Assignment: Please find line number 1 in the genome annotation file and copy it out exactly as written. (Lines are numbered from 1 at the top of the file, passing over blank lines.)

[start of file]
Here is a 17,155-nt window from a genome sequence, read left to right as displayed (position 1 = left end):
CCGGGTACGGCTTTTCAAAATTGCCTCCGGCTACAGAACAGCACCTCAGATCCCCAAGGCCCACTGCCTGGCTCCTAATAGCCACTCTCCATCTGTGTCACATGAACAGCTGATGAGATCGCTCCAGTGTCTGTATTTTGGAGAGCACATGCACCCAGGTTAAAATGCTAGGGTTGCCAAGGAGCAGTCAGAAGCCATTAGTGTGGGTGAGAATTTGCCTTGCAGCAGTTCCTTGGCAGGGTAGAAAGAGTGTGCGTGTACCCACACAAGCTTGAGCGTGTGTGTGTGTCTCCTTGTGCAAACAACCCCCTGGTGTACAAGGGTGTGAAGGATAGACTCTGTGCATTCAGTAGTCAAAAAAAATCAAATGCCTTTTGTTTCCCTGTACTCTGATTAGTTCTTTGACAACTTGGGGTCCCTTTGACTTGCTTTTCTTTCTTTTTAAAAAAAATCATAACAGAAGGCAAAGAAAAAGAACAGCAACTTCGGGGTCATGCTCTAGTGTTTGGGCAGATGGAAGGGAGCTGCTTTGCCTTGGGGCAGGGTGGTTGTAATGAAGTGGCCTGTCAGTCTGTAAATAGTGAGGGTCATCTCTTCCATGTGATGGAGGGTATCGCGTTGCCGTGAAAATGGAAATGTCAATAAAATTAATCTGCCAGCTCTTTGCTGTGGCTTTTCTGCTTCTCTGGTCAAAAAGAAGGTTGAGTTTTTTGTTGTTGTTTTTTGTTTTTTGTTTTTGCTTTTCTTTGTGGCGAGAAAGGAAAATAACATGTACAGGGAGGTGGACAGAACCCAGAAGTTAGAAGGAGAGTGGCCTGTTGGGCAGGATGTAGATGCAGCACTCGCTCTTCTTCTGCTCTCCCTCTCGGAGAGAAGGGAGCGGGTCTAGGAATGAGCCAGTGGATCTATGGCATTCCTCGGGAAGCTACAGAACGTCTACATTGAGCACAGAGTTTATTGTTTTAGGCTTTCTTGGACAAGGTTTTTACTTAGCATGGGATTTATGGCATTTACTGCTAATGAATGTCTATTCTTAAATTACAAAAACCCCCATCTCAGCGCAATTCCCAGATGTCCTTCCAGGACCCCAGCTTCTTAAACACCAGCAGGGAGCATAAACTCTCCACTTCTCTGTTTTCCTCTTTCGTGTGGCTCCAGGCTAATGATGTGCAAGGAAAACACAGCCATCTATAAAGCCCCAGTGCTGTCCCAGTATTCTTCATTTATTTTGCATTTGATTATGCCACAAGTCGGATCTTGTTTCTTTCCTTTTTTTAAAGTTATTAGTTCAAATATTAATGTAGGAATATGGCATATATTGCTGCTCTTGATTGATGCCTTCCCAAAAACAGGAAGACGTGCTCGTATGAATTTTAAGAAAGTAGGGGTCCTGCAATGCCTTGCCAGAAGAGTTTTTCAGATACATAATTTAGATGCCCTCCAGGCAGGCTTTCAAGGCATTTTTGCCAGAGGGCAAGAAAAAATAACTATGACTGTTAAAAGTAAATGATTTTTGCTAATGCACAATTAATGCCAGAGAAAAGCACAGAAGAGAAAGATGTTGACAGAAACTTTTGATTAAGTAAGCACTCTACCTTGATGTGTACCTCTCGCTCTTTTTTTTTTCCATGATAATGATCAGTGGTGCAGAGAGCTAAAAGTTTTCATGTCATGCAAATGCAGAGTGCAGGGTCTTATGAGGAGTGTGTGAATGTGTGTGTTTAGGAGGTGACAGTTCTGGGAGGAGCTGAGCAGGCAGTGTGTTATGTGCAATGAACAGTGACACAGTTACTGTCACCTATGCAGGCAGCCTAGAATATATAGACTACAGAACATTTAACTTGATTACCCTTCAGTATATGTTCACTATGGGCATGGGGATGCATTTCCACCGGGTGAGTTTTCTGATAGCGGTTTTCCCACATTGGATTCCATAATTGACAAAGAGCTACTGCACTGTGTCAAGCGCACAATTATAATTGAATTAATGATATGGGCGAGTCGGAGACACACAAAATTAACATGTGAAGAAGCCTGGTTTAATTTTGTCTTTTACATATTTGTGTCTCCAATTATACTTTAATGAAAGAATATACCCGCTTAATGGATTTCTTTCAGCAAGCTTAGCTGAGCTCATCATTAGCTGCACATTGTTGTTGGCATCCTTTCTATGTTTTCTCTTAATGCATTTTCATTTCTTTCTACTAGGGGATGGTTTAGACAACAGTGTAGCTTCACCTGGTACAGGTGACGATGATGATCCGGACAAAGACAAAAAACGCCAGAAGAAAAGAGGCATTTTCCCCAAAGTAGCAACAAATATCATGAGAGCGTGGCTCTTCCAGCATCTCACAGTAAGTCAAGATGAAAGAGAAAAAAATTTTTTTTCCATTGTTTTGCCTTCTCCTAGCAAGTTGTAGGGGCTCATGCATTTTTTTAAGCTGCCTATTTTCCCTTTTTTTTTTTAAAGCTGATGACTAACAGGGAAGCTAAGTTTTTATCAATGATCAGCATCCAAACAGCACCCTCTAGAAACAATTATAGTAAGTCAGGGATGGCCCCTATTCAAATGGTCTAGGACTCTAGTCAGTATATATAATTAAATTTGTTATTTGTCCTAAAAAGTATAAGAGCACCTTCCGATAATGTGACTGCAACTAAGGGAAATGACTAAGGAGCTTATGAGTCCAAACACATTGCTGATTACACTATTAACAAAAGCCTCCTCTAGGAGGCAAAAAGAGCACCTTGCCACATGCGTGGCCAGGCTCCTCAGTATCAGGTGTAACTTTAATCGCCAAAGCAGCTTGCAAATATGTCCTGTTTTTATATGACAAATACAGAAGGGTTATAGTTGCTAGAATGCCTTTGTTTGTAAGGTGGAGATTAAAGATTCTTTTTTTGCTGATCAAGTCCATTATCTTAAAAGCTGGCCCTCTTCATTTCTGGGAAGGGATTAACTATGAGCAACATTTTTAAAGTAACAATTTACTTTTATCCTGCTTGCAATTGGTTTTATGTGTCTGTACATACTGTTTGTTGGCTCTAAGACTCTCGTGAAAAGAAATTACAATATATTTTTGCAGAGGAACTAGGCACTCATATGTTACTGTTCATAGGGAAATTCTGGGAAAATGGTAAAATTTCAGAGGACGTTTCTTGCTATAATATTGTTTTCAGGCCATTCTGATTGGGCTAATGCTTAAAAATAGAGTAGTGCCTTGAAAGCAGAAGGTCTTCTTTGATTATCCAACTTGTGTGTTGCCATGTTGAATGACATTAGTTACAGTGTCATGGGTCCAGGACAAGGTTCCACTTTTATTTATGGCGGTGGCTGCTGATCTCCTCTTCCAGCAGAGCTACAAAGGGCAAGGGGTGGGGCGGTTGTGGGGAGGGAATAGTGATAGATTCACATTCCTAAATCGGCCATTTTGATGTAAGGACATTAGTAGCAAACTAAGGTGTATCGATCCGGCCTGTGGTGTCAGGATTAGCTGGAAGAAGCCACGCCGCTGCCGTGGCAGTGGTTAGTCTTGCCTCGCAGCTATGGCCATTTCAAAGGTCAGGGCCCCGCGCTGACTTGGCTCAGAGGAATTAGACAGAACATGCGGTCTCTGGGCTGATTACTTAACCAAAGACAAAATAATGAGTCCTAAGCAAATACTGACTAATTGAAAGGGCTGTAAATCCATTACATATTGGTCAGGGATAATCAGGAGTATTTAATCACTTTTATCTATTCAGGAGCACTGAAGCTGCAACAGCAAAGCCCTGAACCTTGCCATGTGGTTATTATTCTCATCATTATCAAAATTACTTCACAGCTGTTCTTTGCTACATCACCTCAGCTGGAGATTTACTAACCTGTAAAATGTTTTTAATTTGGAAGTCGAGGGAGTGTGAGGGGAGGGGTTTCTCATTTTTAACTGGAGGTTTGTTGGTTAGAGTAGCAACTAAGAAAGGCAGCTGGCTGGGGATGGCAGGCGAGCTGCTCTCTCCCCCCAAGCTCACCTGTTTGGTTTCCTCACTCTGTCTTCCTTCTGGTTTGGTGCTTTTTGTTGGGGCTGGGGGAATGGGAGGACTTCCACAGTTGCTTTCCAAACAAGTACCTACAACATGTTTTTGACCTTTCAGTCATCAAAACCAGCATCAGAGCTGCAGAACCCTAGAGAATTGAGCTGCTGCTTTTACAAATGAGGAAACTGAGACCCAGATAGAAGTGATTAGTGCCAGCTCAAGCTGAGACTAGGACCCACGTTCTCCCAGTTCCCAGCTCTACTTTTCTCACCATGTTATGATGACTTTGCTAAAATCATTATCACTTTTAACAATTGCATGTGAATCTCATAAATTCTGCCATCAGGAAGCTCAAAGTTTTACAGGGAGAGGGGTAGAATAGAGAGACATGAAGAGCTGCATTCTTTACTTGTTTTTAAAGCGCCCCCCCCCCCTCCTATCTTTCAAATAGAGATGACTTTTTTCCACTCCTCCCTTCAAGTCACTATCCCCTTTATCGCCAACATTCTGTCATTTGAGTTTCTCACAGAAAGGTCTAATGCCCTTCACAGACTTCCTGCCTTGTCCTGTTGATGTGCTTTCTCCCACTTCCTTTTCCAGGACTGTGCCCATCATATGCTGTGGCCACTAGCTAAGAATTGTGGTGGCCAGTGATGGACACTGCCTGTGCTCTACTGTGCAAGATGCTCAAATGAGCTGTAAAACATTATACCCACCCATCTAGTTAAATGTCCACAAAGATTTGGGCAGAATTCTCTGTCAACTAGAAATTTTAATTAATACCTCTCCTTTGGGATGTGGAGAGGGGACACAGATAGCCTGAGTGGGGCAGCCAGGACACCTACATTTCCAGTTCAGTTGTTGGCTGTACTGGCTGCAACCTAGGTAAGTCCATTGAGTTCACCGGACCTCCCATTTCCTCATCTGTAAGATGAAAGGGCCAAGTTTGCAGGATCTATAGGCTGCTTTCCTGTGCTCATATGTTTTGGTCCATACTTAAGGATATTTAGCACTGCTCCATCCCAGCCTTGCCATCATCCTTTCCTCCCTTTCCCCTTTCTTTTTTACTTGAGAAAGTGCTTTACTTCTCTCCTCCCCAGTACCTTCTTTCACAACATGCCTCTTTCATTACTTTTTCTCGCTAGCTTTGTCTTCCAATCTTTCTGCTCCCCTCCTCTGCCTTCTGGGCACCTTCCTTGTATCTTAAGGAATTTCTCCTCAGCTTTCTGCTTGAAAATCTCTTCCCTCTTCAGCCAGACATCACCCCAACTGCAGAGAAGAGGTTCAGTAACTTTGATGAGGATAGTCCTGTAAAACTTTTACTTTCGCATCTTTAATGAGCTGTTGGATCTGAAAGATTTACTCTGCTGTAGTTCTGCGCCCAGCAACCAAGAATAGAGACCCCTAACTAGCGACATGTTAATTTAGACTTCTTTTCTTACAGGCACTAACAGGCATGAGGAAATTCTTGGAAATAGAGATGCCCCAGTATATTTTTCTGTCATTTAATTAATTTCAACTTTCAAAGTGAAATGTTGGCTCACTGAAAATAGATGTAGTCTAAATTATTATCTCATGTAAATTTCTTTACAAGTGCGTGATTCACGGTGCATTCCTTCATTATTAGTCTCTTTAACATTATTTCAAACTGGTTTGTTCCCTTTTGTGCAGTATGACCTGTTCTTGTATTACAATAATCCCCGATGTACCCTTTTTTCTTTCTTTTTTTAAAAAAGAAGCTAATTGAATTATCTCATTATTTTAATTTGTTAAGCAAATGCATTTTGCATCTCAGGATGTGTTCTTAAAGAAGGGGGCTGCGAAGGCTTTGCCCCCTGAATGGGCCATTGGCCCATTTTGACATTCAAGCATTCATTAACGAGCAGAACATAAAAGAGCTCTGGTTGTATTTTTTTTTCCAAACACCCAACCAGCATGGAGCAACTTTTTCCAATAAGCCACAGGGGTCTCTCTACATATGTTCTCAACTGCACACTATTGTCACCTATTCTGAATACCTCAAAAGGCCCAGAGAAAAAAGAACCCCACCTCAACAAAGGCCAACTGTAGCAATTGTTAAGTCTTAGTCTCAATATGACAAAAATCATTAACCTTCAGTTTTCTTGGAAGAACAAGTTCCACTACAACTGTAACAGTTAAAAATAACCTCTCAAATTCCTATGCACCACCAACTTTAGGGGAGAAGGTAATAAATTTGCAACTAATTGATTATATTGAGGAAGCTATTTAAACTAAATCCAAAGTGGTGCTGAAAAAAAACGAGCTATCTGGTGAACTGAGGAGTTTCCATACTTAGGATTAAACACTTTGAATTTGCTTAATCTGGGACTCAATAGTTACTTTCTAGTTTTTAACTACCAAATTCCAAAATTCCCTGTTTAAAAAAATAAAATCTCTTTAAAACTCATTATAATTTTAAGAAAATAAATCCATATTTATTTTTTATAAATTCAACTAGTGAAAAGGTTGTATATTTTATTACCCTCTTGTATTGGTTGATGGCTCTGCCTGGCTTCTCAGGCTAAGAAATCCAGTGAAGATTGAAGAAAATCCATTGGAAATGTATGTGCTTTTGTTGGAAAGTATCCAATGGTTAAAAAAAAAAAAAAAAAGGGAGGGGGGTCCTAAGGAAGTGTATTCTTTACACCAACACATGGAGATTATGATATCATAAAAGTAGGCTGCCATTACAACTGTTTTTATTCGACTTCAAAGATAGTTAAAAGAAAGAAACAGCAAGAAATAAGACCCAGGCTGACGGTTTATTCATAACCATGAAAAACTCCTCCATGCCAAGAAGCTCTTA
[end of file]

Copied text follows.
Here is a 17,155-nt window from a genome sequence, read left to right as displayed (position 1 = left end):